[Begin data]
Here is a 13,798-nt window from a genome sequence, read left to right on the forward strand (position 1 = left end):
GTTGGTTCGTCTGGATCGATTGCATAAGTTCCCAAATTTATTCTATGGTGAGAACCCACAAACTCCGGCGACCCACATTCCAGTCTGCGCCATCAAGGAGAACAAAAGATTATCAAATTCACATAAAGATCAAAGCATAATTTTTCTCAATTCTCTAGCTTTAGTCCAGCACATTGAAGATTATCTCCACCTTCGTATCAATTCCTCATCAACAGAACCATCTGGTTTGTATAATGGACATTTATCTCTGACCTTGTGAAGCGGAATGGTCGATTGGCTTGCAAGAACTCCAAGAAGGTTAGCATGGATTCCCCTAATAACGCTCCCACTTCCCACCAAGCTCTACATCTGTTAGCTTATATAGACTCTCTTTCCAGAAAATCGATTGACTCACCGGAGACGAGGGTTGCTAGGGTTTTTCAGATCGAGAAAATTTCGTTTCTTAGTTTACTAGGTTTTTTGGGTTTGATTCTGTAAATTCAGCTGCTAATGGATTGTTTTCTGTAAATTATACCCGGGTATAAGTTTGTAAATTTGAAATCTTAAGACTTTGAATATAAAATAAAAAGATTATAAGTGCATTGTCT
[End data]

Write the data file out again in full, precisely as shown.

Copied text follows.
Here is a 13,798-nt window from a genome sequence, read left to right on the forward strand (position 1 = left end):
GTTGGTTCGTCTGGATCGATTGCATAAGTTCCCAAATTTATTCTATGGTGAGAACCCACAAACTCCGGCGACCCACATTCCAGTCTGCGCCATCAAGGAGAACAAAAGATTATCAAATTCACATAAAGATCAAAGCATAATTTTTCTCAATTCTCTAGCTTTAGTCCAGCACATTGAAGATTATCTCCACCTTCGTATCAATTCCTCATCAACAGAACCATCTGGTTTGTATAATGGACATTTATCTCTGACCTTGTGAAGCGGAATGGTCGATTGGCTTGCAAGAACTCCAAGAAGGTTAGCATGGATTCCCCTAATAACGCTCCCACTTCCCACCAAGCTCTACATCTGTTAGCTTATATAGACTCTCTTTCCAGAAAATCGATTGACTCACCGGAGACGAGGGTTGCTAGGGTTTTTCAGATCGAGAAAATTTCGTTTCTTAGTTTACTAGGTTTTTTGGGTTTGATTCTGTAAATTCAGCTGCTAATGGATTGTTTTCTGTAAATTATACCCGGGTATAAGTTTGTAAATTTGAAATCTTAAGACTTTGAATATAAAATAAAAAGATTATAAGTGCATTGTCT